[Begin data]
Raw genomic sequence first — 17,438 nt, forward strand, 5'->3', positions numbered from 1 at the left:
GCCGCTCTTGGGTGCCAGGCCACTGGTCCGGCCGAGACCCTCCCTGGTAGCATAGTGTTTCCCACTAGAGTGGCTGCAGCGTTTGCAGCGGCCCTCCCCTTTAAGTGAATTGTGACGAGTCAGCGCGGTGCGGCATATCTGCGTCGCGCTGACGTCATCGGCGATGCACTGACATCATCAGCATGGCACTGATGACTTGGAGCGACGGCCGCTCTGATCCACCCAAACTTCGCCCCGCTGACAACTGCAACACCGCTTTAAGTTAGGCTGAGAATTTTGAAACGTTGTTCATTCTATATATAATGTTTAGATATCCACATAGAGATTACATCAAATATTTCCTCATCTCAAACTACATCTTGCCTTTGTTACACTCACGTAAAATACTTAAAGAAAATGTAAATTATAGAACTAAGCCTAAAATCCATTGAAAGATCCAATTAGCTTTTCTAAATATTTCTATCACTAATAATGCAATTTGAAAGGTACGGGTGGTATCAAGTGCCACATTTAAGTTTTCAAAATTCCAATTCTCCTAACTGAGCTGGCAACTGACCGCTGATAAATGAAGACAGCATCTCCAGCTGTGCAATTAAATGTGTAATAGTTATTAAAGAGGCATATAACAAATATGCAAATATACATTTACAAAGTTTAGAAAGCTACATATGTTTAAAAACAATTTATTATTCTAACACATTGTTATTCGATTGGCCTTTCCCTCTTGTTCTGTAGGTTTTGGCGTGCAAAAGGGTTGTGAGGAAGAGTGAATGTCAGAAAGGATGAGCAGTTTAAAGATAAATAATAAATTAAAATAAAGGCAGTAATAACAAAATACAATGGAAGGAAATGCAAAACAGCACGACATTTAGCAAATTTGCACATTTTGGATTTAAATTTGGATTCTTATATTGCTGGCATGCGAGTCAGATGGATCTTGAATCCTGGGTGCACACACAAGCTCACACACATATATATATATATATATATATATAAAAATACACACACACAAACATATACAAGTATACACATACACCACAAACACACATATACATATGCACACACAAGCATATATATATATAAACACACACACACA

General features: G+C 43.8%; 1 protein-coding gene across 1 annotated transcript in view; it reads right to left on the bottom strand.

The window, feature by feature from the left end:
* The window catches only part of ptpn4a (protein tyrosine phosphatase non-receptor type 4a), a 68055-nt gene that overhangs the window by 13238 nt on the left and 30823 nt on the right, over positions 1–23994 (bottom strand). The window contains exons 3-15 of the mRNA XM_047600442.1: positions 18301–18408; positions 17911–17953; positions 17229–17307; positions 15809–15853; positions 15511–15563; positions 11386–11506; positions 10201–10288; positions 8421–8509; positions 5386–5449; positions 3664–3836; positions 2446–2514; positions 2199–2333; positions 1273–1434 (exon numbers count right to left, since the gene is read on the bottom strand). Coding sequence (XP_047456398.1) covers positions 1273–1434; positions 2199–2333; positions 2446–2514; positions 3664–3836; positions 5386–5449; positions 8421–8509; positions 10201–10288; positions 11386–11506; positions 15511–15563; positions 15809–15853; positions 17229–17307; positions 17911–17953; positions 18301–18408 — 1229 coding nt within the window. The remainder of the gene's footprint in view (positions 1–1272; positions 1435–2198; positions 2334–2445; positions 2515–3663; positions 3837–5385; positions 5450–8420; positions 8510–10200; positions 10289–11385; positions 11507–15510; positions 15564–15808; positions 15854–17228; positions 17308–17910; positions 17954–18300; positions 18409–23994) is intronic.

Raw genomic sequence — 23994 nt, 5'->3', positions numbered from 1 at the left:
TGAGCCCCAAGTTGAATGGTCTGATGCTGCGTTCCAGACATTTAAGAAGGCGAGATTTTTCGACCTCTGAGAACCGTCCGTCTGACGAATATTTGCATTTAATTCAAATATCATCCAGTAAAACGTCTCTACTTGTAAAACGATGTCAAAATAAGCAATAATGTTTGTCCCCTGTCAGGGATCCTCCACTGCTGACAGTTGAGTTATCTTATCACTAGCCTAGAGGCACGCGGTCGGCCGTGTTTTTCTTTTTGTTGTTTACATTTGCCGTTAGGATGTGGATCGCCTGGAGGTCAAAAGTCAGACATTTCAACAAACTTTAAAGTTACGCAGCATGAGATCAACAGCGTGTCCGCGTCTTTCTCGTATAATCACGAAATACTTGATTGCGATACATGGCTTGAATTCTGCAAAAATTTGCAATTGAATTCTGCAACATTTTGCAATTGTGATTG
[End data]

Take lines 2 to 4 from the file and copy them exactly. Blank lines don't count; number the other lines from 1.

GCCGCTCTTGGGTGCCAGGCCACTGGTCCGGCCGAGACCCTCCCTGGTAGCATAGTGTTTCCCACTAGAGTGGCTGCAGCGTTTGCAGCGGCCCTCCCCTTTAAGTGAATTGTGACGAGTCAGCGCGGTGCGGCATATCTGCGTCGCGCTGACGTCATCGGCGATGCACTGACATCATCAGCATGGCACTGATGACTTGGAGCGACGGCCGCTCTGATCCACCCAAACTTCGCCCCGCTGACAACTGCAACACCGCTTTAAGTTAGGCTGAGAATTTTGAAACGTTGTTCATTCTATATATAATGTTTAGATATCCACATAGAGATTACATCAAATATTTCCTCATCTCAAACTACATCTTGCCTTTGTTACACTCACGTAAAATACTTAAAGAAAATGTAAATTATAGAACTAAGCCTAAAATCCATTGAAAGATCCAATTAGCTTTTCTAAATATTTCTATCACTAATAATGCAATTTGAAAGGTACGGGTGGTATCAAGTGCCACATTTAAGTTTTCAAAATTCCAATTCTCCTAACTGAGCTGGCAACTGACCGCTGATAAATGAAGACAGCATCTCCAGCTGTGCAATTAAATGTGTAATAGTTATTAAAGAGGCATATAACAAATATGCAAATATACATTTACAAAGTTTAGAAAGCTACATATGTTTAAAAACAATTTATTATTCTAACACATTGTTATTCGATTGGCCTTTCCCTCTTGTTCTGTAGGTTTTGGCGTGCAAAAGGGTTGTGAGGAAGAGTGAATGTCAGAAAGGATGAGCAGTTTAAAGATAAATAATAAATTAAAATAAAGGCAGTAATAACAAAATACAATGGAAGGAAATGCAAAACAGCACGACATTTAGCAAATTTGCACATTTTGGATTTAAATTTGGATTCTTATATTGCTGGCATGCGAGTCAGATGGATCTTGAATCCTGGGTGCACACACAAGCTCACACACATATATATATATATATATATATATAAAAATACACACACACAAACATATACAAGTATACACATACACCACAAACACACATATACATATGCACACACAAGCATATATATATATAAACACACACACACA

General features: G+C 43.8%; 1 protein-coding gene across 1 annotated transcript in view; it reads right to left on the bottom strand.

The window, feature by feature from the left end: